“heir-loom [air-loom] -noun 1. A valued possession passed down in a family through succeeding generations. […] 3. A cultivar of a vegetable or fruit that is open-pollinated and is not grown widely for commercial purposes. An heirloom often exhibits a distinctive characteristic such as superior flavor or unusual coloration.” —American Heritage Dictionary
Heirloom vegetables are plant varieties that have a history of being passed down within a family or community, similar to the generational sharing of heirloom jewelry or furniture. They have been maintained through open-pollination for at least five decades and sometimes centuries, usually by small farmers or in small ethnic regions. An heirloom variety must be open-pollinated, but not all open-pollinated plants are heirlooms.
The “heirloom” in heirloom tomatoes signifies an old variety that was passed down from generation to generation. Heirlooms predate the intensive commercial farming that started in this country after World War II.
Some tomatoes now marketed as “heirloom” are actually a cross between two different heirlooms (crossed on purpose or by nature), or are a cross between an heirloom and a hybrid tomato. The cross is then stabilized over several generations so they become open-pollinated.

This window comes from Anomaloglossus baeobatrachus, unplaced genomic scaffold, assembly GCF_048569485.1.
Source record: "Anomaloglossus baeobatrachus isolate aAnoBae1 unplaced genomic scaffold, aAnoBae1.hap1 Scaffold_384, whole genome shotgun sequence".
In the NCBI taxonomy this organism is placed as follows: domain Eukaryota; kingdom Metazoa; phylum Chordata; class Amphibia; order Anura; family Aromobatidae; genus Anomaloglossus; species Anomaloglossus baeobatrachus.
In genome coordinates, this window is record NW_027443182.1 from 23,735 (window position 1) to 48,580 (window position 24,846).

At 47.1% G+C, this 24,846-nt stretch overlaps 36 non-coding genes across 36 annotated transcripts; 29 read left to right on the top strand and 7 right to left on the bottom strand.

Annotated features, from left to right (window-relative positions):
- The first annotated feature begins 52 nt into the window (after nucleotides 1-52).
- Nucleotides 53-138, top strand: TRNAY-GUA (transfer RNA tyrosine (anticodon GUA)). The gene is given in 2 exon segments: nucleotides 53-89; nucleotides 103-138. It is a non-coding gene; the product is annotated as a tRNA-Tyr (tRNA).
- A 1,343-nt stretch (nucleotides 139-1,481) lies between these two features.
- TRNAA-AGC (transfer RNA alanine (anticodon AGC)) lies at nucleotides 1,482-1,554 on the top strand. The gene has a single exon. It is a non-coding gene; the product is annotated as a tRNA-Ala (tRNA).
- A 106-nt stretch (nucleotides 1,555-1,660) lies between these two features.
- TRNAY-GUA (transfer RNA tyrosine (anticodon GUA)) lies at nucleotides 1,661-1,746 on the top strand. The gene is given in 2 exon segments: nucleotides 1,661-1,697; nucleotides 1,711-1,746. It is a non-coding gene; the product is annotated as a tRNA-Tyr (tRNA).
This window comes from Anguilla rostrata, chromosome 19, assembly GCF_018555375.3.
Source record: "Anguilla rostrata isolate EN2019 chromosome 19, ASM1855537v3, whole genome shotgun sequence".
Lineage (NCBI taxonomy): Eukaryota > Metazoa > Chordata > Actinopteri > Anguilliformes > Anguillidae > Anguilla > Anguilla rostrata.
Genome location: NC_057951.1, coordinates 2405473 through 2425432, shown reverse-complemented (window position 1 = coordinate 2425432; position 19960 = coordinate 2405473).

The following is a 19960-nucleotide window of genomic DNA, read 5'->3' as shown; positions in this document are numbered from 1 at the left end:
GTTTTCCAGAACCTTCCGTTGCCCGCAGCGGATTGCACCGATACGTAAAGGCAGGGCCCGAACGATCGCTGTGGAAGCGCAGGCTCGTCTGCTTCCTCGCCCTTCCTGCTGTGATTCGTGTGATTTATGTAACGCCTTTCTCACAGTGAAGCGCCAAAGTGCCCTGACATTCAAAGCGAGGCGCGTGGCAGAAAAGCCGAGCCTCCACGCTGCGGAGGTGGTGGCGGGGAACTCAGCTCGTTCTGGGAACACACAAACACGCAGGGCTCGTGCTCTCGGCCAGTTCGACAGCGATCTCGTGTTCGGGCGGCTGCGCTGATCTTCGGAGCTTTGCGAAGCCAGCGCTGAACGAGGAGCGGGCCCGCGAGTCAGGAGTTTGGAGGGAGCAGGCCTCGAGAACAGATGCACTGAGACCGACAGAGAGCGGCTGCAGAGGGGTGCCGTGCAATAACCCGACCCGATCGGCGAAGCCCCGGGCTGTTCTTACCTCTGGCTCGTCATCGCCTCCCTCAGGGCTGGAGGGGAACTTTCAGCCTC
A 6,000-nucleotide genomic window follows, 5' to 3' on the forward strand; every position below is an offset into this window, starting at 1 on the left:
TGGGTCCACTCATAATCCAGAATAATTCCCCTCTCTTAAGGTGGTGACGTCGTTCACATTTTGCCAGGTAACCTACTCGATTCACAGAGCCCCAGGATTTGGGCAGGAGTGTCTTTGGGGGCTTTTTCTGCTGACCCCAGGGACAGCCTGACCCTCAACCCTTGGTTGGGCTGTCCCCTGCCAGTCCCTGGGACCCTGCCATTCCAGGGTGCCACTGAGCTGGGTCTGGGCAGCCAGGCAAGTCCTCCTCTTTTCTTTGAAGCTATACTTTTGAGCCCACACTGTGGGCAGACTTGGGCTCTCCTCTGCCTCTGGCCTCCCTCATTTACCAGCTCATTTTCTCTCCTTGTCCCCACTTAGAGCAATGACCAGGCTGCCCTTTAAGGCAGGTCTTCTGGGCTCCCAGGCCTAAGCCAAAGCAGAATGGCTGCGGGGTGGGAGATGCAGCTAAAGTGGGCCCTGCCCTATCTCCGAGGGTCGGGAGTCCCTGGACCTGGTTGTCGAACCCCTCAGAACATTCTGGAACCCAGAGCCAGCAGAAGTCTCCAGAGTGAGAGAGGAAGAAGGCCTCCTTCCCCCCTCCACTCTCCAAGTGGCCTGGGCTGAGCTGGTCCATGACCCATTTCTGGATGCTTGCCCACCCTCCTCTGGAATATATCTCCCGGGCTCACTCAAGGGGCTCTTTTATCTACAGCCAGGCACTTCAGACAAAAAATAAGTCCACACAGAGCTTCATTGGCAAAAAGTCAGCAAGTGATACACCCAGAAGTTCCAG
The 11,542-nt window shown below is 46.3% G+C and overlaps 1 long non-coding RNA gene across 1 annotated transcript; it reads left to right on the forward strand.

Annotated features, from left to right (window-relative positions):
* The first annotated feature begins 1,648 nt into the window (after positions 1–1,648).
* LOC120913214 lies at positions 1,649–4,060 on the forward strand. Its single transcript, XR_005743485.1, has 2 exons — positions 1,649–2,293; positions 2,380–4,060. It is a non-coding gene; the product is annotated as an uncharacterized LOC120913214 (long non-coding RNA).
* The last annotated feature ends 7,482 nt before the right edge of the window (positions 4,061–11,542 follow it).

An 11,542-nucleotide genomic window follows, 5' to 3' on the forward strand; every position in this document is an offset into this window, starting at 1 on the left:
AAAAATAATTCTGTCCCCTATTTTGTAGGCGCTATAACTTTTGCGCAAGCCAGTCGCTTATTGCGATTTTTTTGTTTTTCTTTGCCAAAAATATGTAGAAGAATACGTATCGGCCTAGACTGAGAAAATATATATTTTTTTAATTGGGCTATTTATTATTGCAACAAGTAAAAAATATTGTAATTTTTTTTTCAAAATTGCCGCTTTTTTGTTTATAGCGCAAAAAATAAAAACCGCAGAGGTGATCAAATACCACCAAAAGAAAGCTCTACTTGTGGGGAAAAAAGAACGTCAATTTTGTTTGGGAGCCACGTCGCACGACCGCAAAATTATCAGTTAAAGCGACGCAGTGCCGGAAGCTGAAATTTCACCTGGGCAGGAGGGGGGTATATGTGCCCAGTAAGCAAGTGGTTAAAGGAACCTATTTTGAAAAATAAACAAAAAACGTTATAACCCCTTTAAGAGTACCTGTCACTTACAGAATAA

Note: The terms heirloom and open pollinated are sometimes used interchangeably.
If you save seed, always keep only that seed from your best plants. Good seed savers always select from seed from their open-pollinated plants that are displaying characteristics they want to encourage color, taste, cold-hardiness, etc. This also means you might buy an heirloom seed from one source that grows out differently from the same variety from another source!
The heirloom varieties we sell for you to plant in your garden are:
This family heirloom from Germany is beautiful. The winner of the 2003 Heirloom Garden Show’s taste test. Until you try it, you won’t believe a green tomato could be this good. Aunt Ruby’s is not just the best green eating tomato, it also makes a delicious basis for salsa verde. Originally from Ruby Arnold’s German immigrant grandfather, introduced in the 1993 Seed Savers Exchange Yearbook by Bill Minkey of Darien, WI. Large beefsteak fruits weigh one pound or more. Ready to harvest when soft to the touch and yellow-green in color. Indeterminate, 80-95 days from transplant.
This one convinces you to grow heirlooms. Russian, black beefsteak. Such a wonderful taste for an unsuspecting green topped brown and purple tomato! Unusual juiciness, meaty taste and texture. This heirloom originated in Crimea in the Black Sea.
Harvest these while they are half green and still a bit firm. They will be dead ripe and if you wait until they are all the way purple, they will be overripe. Fruits average 12 to 18 ounces. (Indeterminate) Maturity from transplant: 80 days.
An heirloom from Irkutsk, Siberia. Compact at only two inches across, these tomatoes are round and very uniform; the color is a wonderful deep blackish-chocolate brown. The flavor is as deep, sweet and rich as the color. A unique salad tomato; the plants produce a large crop and early. Perfect for patio gardens. Perfect for eating fresh, and in cooking in tomato sauce, or other culinary wonders.